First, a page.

Composition and Appearance
In terms of appearance, if you are looking for a traditional wood floor there is no competition against real hardwood. The texture of the wood flooring is one of the most important aspects that people look for. No two wood boards will ever look the same or have matching patterns, resulting in a very natural finished floor. On the other hand, laminate flooring has a pre-designed wood pattern printed on to the top layer to imitate wood, resulting in a repeating pattern appearing on every 5 boards.
For the most part laminate and hardwood floors require the same amount of general upkeep: vacuum, sweeping and cleaning up any major spills. It is the long term upkeep where laminate comes out on top. After 5-10 years you will be required to sand down and restore your hardwood floor, to make it look like it did on day one. Laminate will require no repairing or restoring if maintained correctly.
Accidents do happen and you may be faced with the decision to replace one of the floorboards. In this case it is a lot easier to repair hardwood floors. As mentioned earlier, if the damage is solely to the surface you have the option to sand and re-finish the floorboard. If the damage is more extensive then you can replace individual floorboards with minimal hassle. Laminate flooring is a completely different case; if you find yourself needing to repair it you are in for a difficult task. Laminate does not repair easily as it cannot be sanded down or re-finished. Boards can be replaced, but only if they have been laid without glue and are floating. Upon replacing a board there is no guarantee that the new board will match the old ones.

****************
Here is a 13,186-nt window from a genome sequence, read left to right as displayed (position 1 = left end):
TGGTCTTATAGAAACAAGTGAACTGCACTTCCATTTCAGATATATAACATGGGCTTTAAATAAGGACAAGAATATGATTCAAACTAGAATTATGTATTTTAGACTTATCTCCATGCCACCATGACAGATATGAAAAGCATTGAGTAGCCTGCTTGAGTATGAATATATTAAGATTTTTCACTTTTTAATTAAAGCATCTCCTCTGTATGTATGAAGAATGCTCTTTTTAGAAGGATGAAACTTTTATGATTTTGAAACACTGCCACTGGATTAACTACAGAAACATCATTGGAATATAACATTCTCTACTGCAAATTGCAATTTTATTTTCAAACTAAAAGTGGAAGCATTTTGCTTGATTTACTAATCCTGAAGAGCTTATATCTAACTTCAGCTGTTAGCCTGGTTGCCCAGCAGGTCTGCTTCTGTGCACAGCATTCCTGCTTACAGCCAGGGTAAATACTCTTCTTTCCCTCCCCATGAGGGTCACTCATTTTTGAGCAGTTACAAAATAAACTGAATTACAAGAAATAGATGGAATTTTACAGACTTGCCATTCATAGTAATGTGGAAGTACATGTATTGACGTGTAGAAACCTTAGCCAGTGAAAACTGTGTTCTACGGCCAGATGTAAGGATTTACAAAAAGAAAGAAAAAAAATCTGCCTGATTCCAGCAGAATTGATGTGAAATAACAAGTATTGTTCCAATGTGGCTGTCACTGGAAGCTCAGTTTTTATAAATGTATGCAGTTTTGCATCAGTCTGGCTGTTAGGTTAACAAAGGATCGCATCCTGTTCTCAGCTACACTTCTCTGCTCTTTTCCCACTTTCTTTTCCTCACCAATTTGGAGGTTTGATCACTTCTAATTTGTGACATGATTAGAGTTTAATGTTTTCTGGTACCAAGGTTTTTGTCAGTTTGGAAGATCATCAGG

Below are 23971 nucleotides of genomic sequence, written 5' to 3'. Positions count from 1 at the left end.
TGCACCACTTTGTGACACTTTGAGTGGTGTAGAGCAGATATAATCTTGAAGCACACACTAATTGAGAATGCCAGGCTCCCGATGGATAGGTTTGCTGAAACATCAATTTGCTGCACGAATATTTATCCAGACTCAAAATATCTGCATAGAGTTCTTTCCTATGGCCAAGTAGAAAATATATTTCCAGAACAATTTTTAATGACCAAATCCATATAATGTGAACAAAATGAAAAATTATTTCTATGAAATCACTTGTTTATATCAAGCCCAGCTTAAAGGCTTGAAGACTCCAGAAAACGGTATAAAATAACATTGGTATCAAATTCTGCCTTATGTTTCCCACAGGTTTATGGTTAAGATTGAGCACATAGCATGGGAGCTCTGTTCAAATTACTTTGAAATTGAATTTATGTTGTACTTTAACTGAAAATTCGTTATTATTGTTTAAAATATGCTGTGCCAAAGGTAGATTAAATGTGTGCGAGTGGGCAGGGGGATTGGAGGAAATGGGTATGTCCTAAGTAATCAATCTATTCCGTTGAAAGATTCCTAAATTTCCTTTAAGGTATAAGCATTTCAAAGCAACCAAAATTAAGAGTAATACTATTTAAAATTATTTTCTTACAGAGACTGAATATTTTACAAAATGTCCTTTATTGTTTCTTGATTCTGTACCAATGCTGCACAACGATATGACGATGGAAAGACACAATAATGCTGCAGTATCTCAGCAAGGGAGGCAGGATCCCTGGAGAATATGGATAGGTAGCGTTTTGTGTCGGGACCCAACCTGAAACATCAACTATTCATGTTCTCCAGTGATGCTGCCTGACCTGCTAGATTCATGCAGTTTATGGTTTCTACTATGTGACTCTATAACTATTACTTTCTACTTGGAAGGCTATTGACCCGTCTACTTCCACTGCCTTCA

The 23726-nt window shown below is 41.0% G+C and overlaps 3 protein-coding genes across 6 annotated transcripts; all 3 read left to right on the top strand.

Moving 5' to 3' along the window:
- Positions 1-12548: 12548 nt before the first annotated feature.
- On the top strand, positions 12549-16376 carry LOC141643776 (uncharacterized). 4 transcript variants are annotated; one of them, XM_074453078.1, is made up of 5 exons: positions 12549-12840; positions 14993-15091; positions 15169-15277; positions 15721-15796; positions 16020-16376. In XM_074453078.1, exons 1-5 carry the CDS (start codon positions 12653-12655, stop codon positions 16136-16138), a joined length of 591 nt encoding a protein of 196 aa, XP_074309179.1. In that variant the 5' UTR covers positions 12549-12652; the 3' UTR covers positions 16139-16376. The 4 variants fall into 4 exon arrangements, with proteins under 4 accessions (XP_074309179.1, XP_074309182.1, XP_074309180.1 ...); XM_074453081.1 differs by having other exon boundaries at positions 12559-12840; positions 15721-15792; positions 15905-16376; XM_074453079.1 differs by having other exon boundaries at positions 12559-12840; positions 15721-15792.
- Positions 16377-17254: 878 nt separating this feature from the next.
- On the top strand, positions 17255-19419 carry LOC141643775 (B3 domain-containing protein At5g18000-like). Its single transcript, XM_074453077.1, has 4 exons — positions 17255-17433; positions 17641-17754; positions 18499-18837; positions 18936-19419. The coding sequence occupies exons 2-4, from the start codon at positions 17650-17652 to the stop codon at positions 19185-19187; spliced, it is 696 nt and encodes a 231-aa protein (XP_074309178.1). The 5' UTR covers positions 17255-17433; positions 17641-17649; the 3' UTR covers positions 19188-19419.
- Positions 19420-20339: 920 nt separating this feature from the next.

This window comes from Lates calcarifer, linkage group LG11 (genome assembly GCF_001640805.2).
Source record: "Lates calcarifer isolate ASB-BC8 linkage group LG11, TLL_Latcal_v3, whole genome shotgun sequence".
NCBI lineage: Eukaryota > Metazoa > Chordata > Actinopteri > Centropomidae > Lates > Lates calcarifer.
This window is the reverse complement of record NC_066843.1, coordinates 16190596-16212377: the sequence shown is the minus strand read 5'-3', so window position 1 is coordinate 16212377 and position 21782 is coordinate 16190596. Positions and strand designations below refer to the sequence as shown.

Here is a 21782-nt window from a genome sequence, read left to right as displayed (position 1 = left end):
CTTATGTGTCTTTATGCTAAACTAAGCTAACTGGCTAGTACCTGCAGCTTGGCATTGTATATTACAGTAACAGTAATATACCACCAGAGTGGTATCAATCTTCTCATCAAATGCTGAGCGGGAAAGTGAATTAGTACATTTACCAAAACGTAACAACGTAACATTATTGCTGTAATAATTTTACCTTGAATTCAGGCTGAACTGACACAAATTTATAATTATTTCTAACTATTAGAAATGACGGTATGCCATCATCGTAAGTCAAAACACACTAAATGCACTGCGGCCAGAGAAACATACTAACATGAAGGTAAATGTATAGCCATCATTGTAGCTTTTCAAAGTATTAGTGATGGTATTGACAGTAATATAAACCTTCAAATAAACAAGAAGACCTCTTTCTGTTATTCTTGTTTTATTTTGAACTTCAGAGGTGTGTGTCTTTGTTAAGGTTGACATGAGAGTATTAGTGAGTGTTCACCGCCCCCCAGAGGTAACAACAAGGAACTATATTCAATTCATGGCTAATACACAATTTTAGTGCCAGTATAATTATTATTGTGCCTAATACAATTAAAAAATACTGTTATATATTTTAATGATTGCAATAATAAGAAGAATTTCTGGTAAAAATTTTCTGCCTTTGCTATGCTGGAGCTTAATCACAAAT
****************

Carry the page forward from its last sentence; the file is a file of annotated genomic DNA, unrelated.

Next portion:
If you are trying to reduce your carbon footprint and be eco-friendly, hardwood is by far the better option. Being produced from single pieces of wood, hardwood flooring can be listed as 100% organic. Even though engineered hardwood is manufactured by pressing several pieces of solid wood together it is still mostly organic. Even though it is organic, the rate in which some types of wood are being harvested can have a detrimental effect on the environment. Therefore it is important that you identify exactly what wood you wish to go with.
In comparison laminate flooring consists of various composite materials and resins. Although the core of the floorboards are made from wood, it is the melamines and resins that are made from non-renewable resources. If you are concerned about the environment, do your research beforehand and see which material is best for you and your needs.
Laminate or Hardwood: Conclusion
As you can see above, there are a number of pros and cons for both hardwood and laminate floorings. At the end of the day it depends entirely on what you are looking for in a floor and where in the house you are looking. Most people will agree that hardwood is the best option, providing you with a stunning natural feel that will last a lifetime. Even though it is not as resilient as laminate, it can be easily repaired and restored. Having said all this you should still not disregard laminate as a potential option. In comparison, it is extremely cost-effective and strong. So when you come to making your choice, consider all of the factors above and compare the attributes of each that are most important to you.